ATLANTA (AP) — School officials didn’t believe a Georgia high school student and illegally retaliated against her after she reported that she was sexually assaulted by another student, according to a civil rights lawsuit.
The lawsuit was filed Friday in federal court in Atlanta on behalf of the teen, who is identified only as “Jane Doe.” It accuses Gwinnett County Public Schools officials of violating her rights under Title IX, a 1972 law that bars discrimination based on sex in schools that receive federal money.
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The school district hadn’t received the lawsuit Monday and couldn’t comment, spokeswoman Sloan Roach said in an email.
The alleged attacker, who was a minor at the time, is not identified in the lawsuit.
Adele Kimmel, a lawyer with legal advocacy group Public Justice, which is representing Doe, said a complaint filed in August 2015 with the Department of Education’s Office for Civil Rights has been investigated but remains unresolved.
“We did not have confidence that this would get resolved in a way that would hold the school district accountable given the changes in policy in this administration,” Kimmel said, explaining why they filed suit.
They had alleged systemic problems in the way Gwinnett County school officials handle sexual assault and harassment reports from students, but the Education Department now focuses on individual incidents rather than investigating the possibility of systemic problems, Kimmel said.
While the lawsuit asks for monetary damages, it also seeks policy and training changes, Kimmel said.
“What’s most important to her is that she does not want this to happen to any other student,” Kimmel said of the now-19-year-old Doe.
Betsy DeVos wants to make it harder for students to report sexual assault pic.twitter.com/xI5PTCKDpP
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Shortly after classes ended for the day at Peachtree Ridge High School in Suwanee on Feb. 4, 2015, the 16-year-old sophomore was waiting for her mother to pick her up when a male student asked if she wanted to go see the school’s television network’s room.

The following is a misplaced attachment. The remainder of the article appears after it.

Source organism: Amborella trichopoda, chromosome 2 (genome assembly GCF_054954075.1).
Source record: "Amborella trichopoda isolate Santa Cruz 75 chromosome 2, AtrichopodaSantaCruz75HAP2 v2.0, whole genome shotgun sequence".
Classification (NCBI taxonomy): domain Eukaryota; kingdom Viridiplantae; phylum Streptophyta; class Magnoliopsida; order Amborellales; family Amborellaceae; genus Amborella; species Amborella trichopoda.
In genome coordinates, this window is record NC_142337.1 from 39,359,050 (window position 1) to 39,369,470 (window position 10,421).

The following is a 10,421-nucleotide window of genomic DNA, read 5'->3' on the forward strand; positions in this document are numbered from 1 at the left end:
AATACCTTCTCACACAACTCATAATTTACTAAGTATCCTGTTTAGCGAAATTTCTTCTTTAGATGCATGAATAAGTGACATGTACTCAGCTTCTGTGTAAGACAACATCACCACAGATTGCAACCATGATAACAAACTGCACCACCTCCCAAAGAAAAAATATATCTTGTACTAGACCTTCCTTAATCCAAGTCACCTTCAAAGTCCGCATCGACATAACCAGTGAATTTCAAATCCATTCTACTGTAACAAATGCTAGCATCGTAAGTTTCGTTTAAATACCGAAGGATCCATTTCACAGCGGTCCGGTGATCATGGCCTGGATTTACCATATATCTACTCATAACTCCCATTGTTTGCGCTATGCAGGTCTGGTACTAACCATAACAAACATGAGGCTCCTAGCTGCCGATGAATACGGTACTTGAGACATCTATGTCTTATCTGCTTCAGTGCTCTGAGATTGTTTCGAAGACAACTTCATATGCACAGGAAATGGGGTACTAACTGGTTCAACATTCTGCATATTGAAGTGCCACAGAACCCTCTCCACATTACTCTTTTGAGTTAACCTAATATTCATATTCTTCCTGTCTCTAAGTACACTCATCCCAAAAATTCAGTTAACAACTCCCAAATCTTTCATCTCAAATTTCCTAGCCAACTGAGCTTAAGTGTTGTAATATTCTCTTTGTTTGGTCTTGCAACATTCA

Once there, the male student groped Doe and started to pull down her pants, the lawsuit says. She pushed him away and said, “No, stop!” and “What are you doing?”
He pushed her into a chair, forcibly kissed her and forced her to perform oral sex, the lawsuit says. When he eventually released her, she fled and went to meet her mother.
The male student sent a text message to a friend saying he felt “guilty” about doing something he shouldn’t have done, the lawsuit says.
Doe told two teachers she trusted at the start of classes the next day, and one of them took her to meet with the school resource officer.
The officer and three assistant principals questioned her, asking her to repeat the details of the alleged assault multiple times and having her re-enact it, the lawsuit says.
The officer asked what she was wearing, whether she screamed, why she didn’t bite the male student’s penis and whether she was sure she hadn’t wanted to have oral sex, the lawsuit says.
Doe was initially suspended pending a disciplinary hearing, after which she was suspended again.
During the joint disciplinary hearing for the two students, attorneys for the male student and for the school grilled her, the lawsuit says.
The school’s attorney said he didn’t believe Doe and that the male student’s claim that the encounter was consensual was more credible because Doe hadn’t screamed louder, had no physical injuries and didn’t tell her mother immediately afterward, the lawsuit says.
School officials determined both students had violated the sexual misconduct policy.
When she returned from suspension, Doe dreaded running into her alleged attacker and was bullied by other students, the lawsuit says.
She eventually withdrew from the school before the end of her sophomore year, and her family left Gwinnett County “to escape unbearable hostility and retaliation in the community.”
The lawsuit says school officials retaliated against the girl, failed to properly investigate and failed to correct a hostile educational environment. It also says the school district failed to properly train employees and implement policies to deal with sexual assaults.
Public Justice has gotten other calls about mishandling of sexual assault and harassment cases in Gwinnett and is looking into those, Kimmel said. She noted that the school district was the defendant in a landmark 1992 U.S. Supreme Court ruling that said Title IX does allow for monetary damages.
In that case, the school officials were accused of not doing anything after a student reported sexual harassment by a teacher.
“In my view, decades later, Gwinnett County Public Schools is still failing to properly handle students’ reports of sexual assault and harassment,” Kimmel said.